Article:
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Fall is creeping in on us rather subtly and with little fanfare. I’ve traveled around the state quite a bit in recent days and have seen splashes of color here and there and nighttime temperatures ranging anywhere from the 50s to the 80s! Near Baxter State Park it was hot enough for air-conditioning one night last week – the air was heavy and humid and none too conducive to a good night’s sleep.
I fished the East Branch Penobscot River at Matagamon and found it to be quite low, warm and slow-moving except near the various falls below the lake. I caught several chubs, a smallmouth bass that was two inches long (cute but not necessarily a lunker), a 4-inch bluegill and an 8-inch salmon in a day of fishing.
The lake shores and ponds were covered in weeds and algae, making it difficult to fish from shore. If I paddled out to the center of the pond and fished deep I caught some bass in the 2-pound class, but they were few and far between.
The bear hunting was good to excellent. One camp had taken nine bears in a week and another had taken a dozen including three that were over 300 pounds. Most hunters reported seeing a lot of small bears or sows with cubs, which are of little interest to trophy hunters. Everyone wants to kill a bear that weighs 300 pounds or more but those are the exceptions. Overall, everyone was happy with the bear hunting but no one was happy with the weather (too hot and humid) or the fishing.
For those who are still bear hunting it may be of interest to know that nearly every bear that was tagged last week “up north” was full of acorns, not pastries, pies or donuts. I’ve often wondered how many acorns it would take to fill a 300-pound bear; one had nearly 5 gallons of acorn “mash” in its stomach!
I had been driving around the area for a few days just to look things over. There were, quite honestly, few signs of fall even that far north, just the usual splashes of color here and there with the occasional bright-red maple in the lowest elevations. If not for the dead, brown ferns lining the roads you’d think it was still mid-summer. Predictions are that things will begin to cool down shortly but for now it’s definitely still summer with just a twinge of fall in the air.
I will say that this must be a banner year for gray squirrels. I counted over 100 of them on I-95, which is not known as a squirrel migration corridor. The back roads were also littered with squirrel carcasses, suggesting that the squirrel population is quite high. I saw (and heard) several gray squirrels in every place I stopped for gas or food, and one even swam across the pond while I was fishing!
For many years I have been urging the Maine Department of Inland Fisheries and Wildlife to open our squirrel hunting season on Sept. 1 (all of our neighboring states allow squirrel hunting in September). It’s a good way to get into the hunting frame of mind, allows hunters to hone their skills while bringing home some excellent stew fixin’s plus a nice tail that can be made into trout flies (the Mosquito pattern comes to mind). Most would probably consider a September squirrel season as a primer for the fall deer seasons but what harm could come of that? Certainly from the number of dead squirrels I’m seeing on the roads we have enough to waste as road kills; why not allow us to hunt them and get some use out of them?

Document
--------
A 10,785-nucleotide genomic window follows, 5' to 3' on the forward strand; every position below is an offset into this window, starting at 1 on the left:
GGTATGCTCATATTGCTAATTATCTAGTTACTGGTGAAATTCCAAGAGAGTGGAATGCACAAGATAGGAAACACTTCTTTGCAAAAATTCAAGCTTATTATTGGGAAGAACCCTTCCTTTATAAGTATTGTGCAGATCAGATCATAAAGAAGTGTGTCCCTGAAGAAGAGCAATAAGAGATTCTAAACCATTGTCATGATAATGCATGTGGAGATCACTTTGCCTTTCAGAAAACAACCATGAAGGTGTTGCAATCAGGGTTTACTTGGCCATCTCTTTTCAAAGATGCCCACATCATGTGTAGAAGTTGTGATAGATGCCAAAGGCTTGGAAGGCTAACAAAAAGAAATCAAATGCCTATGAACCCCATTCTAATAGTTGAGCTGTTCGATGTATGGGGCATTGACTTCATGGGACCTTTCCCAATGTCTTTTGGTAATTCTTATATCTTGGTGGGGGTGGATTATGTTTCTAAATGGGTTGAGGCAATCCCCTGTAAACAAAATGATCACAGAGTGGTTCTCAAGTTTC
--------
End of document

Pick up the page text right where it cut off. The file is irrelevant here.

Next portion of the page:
For the record, in my few days in the North Country I saw no moose, no deer, no hares, three grouse and one fisher. Interestingly enough, every bear hunter I talked to said he’d seen several fishers at the bait bucket but, oddly, no martens. Ravens, crows and squirrels were plentiful and even a few hares were reported. One hunter claimed that he saw a lynx, but after much debate, deliberation and discussion he admitted that it could have been a bobcat – both species are common in the region.
Closer to home the name of the game is raccoons and porcupines, both of which raided my garden with glee while I was on the road. There are no tomatoes remaining (just half-chewed remnants) and the few ears of corn I’d left behind to mature were also gone. I have not quite figured out what has been eating my sunflower heads but they are all but gone as well. The parts lay scattered all around the yard in big chunks so I doubt that goldfinches are to blame. I may set a trail camera up to find out who is responsible but right now I’m guessing raccoons or porkies are the culprits. Either way there are few sunflower heads left, but feeding the critters is the reason I plant them in the first place.
I checked the trail cameras that I have set up around the corners of the property and saw that a bear, two foxes, a coyote and a troop of raccoons had been traveling through. Any one of them could be responsible for the sunflower damage but I have cameras in the yard as well and nothing showed up on those SD cards. The great backyard mystery continues.
Because fall seems to be taking its own sweet time in getting here I’m going to leave the garden alone for another few weeks just to see what comes in to feast on the last of it. There are squash and cucumbers left but normally I don’t have many problems with scavengers.
Sometime this month or next I’ll spend a Sunday tearing the garden down and rototilling it one last time. In the interim I’ll clean the chimney, get some firewood in, pile some kindling and put the hoses and garden tools away. The signs may say that it is not fall just yet but I’m not taking anything for granted!

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